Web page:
operator overloading + - / * = etc...

Piet van Oostrum piet at cs.uu.nl
Fri Oct 13 11:34:06 CEST 2006


>>>>> Fredrik Lundh <fredrik at pythonware.com> (FL) wrote:

>FL> Piet van Oostrum wrote:
>>> The official Python documentation (language reference manual) talks a lot
>>> about variables. So it seems silly to say that Python doesn't have
>>> variables.

>FL> the language reference mostly uses the term "variables" when discussing
>FL> local variables and instance variables, and is (usually) careful to talk
>FL> about "names" when talking about binding behaviour.

Mostly yes, but not exclusively. E.g.
  If a name is bound in a block, it is a local variable of that block. If a
  name is bound at the module level, it is a global variable. (The
  variables of the module code block are local and global.) If a variable
  is used in a code block but not defined there, it is a free variable. 

There are also other uses of variable for things at the module level. And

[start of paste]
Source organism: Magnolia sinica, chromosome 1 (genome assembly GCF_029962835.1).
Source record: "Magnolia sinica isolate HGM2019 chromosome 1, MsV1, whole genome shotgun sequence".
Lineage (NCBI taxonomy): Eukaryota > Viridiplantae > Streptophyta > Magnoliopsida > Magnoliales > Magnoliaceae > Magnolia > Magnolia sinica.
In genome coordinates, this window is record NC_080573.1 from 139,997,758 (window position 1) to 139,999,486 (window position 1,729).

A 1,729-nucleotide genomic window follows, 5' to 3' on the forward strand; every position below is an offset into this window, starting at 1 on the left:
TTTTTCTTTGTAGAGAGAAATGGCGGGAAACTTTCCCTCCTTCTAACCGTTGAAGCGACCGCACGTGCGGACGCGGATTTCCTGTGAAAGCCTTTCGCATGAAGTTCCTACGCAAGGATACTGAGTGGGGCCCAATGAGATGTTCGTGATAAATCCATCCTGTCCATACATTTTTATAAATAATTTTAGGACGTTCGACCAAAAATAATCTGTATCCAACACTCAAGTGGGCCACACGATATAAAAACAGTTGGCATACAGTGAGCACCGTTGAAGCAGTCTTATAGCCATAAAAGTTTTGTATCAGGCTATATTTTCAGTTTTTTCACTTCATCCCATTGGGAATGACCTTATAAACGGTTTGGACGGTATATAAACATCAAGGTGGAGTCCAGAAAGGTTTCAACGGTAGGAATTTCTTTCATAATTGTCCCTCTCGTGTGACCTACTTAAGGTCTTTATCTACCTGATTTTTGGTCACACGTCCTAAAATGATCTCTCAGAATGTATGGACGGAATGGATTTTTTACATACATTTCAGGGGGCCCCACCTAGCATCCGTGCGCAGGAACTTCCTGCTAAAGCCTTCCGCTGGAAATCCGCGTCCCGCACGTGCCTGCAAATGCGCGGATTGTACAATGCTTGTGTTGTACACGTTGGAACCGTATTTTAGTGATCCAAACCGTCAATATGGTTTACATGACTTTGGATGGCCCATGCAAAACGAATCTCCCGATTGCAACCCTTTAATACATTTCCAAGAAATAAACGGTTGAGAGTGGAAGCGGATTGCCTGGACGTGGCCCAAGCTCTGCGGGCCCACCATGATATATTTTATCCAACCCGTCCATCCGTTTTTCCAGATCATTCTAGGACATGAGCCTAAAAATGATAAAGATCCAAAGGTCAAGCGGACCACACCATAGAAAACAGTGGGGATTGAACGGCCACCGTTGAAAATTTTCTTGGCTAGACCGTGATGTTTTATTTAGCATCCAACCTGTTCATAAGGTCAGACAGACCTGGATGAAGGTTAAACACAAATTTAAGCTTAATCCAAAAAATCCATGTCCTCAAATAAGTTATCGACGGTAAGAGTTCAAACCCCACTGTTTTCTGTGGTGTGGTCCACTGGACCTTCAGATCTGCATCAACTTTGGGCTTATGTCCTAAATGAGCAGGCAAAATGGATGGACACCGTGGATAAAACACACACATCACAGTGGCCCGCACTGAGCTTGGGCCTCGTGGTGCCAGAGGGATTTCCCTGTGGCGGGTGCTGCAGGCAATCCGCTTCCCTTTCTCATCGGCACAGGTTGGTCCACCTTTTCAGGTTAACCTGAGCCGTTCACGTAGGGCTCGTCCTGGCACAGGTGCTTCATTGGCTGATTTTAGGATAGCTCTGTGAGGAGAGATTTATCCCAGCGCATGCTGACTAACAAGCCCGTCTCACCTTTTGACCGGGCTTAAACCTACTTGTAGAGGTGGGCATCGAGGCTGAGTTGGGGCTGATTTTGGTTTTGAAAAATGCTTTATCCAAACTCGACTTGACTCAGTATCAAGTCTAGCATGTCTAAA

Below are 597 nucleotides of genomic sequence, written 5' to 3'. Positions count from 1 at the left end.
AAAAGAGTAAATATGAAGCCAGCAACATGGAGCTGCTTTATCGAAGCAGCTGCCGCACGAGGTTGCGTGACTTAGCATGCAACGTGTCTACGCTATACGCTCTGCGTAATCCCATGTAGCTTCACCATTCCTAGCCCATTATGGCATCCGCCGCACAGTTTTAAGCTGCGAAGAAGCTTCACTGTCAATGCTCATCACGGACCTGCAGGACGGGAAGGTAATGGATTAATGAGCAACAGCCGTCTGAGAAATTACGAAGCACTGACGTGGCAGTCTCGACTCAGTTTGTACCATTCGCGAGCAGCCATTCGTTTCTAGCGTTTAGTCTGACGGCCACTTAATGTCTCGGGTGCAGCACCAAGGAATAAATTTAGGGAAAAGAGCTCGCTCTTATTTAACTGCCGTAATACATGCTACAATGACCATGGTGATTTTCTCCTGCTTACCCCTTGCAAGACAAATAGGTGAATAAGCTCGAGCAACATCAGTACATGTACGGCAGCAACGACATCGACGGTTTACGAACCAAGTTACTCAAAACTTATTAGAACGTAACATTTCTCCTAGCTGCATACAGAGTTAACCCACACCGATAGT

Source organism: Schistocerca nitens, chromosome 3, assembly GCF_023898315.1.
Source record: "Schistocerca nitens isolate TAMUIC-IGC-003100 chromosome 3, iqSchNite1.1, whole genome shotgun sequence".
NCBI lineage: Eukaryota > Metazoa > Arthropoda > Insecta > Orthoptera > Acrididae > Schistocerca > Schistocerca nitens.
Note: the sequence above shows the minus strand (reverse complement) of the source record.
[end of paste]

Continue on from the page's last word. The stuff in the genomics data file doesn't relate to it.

the word `variable(s)' occurs 80 times in the language reference manual.

>FL> for example, the description of the assignment statement:

>FL>   http://www.python.org/doc/2.4.3/ref/assignment.html

>FL> only uses "variable" twice, in a note that discussing a given code
>FL> example. the more formal parts of that page consistently use the term
>FL> "name".

>FL> it's often a good idea to be a bit careful when discussing detailed
>FL> behaviour, especially in contexts where the audience may associate
>FL> variables with "small areas of memory".

It is interesting that the word 'variable' is nowhere defined in the
manual. What one imagines with the word `variable' depends on one's
programming background, I guess, and that could certainly give a wrong
impression. 
-- 
Piet van Oostrum <piet at cs.uu.nl>
URL: http://www.cs.uu.nl/~piet [PGP 8DAE142BE17999C4]
Private email: piet at vanoostrum.org



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